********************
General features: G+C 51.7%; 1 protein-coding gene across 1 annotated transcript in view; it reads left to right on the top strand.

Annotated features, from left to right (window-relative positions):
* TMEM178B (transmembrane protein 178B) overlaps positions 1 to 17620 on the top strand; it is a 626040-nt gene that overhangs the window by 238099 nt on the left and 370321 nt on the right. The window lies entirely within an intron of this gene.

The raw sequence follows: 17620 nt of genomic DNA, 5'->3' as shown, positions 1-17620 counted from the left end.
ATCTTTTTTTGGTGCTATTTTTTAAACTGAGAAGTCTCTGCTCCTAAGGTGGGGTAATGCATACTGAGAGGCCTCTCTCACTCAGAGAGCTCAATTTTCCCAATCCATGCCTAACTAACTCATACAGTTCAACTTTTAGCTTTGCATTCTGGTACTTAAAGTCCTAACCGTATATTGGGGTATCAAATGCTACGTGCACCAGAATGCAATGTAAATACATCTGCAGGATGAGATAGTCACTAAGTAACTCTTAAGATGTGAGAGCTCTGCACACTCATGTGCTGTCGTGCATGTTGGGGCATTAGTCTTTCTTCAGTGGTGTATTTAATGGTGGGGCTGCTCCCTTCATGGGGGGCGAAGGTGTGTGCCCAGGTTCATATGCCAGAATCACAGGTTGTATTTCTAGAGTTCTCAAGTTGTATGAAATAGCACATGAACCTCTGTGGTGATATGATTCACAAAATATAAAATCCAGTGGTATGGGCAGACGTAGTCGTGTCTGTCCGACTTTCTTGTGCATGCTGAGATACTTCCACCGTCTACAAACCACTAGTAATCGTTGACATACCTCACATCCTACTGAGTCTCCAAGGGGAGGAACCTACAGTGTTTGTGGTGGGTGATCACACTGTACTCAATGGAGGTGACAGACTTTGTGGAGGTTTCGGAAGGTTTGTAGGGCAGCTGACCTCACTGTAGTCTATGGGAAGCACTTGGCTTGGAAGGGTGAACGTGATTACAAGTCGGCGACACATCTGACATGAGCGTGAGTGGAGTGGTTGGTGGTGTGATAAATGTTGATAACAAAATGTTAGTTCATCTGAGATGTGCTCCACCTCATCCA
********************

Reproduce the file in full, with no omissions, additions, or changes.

General features: G+C 51.7%; 1 protein-coding gene across 1 annotated transcript in view; it reads left to right on the top strand.

Annotated features, from left to right (window-relative positions):
* TMEM178B (transmembrane protein 178B) overlaps positions 1 to 17620 on the top strand; it is a 626040-nt gene that overhangs the window by 238099 nt on the left and 370321 nt on the right. The window lies entirely within an intron of this gene.

The raw sequence follows: 17620 nt of genomic DNA, 5'->3' as shown, positions 1-17620 counted from the left end.
ATCTTTTTTTGGTGCTATTTTTTAAACTGAGAAGTCTCTGCTCCTAAGGTGGGGTAATGCATACTGAGAGGCCTCTCTCACTCAGAGAGCTCAATTTTCCCAATCCATGCCTAACTAACTCATACAGTTCAACTTTTAGCTTTGCATTCTGGTACTTAAAGTCCTAACCGTATATTGGGGTATCAAATGCTACGTGCACCAGAATGCAATGTAAATACATCTGCAGGATGAGATAGTCACTAAGTAACTCTTAAGATGTGAGAGCTCTGCACACTCATGTGCTGTCGTGCATGTTGGGGCATTAGTCTTTCTTCAGTGGTGTATTTAATGGTGGGGCTGCTCCCTTCATGGGGGGCGAAGGTGTGTGCCCAGGTTCATATGCCAGAATCACAGGTTGTATTTCTAGAGTTCTCAAGTTGTATGAAATAGCACATGAACCTCTGTGGTGATATGATTCACAAAATATAAAATCCAGTGGTATGGGCAGACGTAGTCGTGTCTGTCCGACTTTCTTGTGCATGCTGAGATACTTCCACCGTCTACAAACCACTAGTAATCGTTGACATACCTCACATCCTACTGAGTCTCCAAGGGGAGGAACCTACAGTGTTTGTGGTGGGTGATCACACTGTACTCAATGGAGGTGACAGACTTTGTGGAGGTTTCGGAAGGTTTGTAGGGCAGCTGACCTCACTGTAGTCTATGGGAAGCACTTGGCTTGGAAGGGTGAACGTGATTACAAGTCGGCGACACATCTGACATGAGCGTGAGTGGAGTGGTTGGTGGTGTGATAAATGTTGATAACAAAATGTTAGTTCATCTGAGATGTGCTCCACCTCATCCA